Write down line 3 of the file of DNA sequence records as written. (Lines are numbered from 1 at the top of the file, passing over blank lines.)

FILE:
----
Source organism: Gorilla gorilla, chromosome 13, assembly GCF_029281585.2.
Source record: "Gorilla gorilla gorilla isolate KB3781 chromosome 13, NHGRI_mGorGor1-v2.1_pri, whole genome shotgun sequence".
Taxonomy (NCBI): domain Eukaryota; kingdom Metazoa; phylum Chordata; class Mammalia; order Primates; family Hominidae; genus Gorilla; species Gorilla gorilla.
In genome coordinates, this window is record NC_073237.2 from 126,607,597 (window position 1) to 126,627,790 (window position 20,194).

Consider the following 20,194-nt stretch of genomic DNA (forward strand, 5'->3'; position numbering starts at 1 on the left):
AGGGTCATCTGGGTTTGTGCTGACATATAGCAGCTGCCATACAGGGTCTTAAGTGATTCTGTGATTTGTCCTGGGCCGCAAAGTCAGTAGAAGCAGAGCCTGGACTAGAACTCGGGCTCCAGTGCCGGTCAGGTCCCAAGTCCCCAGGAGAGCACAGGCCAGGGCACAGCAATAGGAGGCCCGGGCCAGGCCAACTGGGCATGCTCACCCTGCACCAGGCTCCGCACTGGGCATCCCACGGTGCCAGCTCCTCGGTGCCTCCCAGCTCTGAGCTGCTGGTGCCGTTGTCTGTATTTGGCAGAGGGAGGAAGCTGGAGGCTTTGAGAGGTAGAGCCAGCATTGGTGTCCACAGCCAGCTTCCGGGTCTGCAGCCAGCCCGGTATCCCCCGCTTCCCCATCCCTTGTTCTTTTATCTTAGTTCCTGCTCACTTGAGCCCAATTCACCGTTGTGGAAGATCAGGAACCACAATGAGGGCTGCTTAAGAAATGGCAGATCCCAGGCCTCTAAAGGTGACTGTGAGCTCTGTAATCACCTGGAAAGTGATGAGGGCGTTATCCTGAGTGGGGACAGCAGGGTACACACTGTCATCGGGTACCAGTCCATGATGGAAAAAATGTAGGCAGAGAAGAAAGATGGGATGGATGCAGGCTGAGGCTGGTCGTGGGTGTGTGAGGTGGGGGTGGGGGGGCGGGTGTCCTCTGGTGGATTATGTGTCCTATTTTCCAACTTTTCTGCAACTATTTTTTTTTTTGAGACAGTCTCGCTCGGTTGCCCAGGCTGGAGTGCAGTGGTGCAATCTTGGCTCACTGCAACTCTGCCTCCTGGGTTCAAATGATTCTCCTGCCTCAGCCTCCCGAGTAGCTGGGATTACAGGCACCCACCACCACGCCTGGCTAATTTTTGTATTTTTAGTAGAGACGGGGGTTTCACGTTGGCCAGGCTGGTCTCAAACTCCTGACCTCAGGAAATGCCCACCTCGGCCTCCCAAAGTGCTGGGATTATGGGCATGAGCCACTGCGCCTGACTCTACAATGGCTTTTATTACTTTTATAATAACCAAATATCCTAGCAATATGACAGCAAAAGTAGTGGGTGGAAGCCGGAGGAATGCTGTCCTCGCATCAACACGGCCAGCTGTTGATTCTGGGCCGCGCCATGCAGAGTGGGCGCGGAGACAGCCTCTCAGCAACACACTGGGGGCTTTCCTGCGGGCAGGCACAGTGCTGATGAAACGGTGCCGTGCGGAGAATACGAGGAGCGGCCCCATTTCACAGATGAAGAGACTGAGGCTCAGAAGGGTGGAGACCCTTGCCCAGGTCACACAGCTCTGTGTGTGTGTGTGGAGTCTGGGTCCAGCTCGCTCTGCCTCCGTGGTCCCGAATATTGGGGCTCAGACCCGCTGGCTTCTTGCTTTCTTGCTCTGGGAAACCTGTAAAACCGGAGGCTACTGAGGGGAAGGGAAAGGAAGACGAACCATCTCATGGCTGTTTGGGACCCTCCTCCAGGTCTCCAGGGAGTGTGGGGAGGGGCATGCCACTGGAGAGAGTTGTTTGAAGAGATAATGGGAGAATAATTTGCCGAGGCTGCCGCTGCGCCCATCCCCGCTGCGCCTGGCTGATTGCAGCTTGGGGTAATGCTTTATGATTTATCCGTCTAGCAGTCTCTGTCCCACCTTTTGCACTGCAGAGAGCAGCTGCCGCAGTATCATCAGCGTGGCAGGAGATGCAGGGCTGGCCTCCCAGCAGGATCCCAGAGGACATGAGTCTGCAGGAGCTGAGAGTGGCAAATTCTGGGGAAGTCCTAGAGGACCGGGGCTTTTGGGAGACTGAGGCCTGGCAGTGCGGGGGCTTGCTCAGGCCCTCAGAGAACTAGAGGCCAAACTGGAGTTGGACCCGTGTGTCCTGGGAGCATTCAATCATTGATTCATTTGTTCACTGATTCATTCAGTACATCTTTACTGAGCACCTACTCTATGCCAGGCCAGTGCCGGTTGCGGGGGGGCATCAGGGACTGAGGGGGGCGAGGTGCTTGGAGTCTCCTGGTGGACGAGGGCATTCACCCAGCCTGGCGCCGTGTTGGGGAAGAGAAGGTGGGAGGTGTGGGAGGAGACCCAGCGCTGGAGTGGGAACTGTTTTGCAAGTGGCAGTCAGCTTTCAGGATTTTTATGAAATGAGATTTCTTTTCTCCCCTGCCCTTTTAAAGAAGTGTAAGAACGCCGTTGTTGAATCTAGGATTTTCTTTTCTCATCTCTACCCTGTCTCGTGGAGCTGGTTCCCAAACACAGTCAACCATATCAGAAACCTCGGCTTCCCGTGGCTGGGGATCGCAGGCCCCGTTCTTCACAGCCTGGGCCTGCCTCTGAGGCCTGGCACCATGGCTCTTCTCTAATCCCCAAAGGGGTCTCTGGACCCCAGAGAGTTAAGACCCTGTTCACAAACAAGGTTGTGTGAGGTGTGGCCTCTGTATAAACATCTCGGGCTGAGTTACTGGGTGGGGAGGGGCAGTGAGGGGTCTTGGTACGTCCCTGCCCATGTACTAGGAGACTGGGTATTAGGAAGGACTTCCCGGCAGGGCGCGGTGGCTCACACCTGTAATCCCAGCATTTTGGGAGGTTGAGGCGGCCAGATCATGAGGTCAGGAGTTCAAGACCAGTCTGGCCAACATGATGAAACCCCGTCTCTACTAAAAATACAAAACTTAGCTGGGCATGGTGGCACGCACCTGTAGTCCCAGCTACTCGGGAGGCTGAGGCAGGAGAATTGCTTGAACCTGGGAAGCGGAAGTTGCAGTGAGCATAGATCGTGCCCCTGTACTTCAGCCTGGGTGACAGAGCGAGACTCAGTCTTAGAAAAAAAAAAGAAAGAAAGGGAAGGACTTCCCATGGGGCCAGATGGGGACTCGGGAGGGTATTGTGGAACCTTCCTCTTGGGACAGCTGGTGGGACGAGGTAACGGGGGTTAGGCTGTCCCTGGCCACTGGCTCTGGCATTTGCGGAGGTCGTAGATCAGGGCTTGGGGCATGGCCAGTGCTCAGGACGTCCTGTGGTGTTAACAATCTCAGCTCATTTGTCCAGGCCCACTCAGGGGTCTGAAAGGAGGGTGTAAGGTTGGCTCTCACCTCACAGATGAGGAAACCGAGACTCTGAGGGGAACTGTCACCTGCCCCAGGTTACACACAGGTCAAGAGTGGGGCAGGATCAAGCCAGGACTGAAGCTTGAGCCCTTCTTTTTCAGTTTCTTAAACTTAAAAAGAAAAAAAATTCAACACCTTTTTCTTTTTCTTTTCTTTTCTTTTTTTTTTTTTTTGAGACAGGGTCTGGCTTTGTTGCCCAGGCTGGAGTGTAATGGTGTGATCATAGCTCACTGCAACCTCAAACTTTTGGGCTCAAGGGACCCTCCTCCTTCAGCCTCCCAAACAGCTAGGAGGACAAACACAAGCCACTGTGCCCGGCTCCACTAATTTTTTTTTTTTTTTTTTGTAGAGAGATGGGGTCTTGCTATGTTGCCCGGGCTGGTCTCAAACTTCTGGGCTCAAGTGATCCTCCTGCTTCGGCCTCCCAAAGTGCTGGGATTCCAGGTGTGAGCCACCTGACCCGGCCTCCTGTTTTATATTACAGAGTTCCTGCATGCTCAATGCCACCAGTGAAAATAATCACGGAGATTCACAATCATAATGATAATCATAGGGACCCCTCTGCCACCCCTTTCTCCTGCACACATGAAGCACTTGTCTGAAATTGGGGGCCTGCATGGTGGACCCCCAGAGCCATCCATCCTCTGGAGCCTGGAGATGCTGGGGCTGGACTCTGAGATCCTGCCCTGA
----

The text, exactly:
Taxonomy (NCBI): domain Eukaryota; kingdom Metazoa; phylum Chordata; class Mammalia; order Primates; family Hominidae; genus Gorilla; species Gorilla gorilla.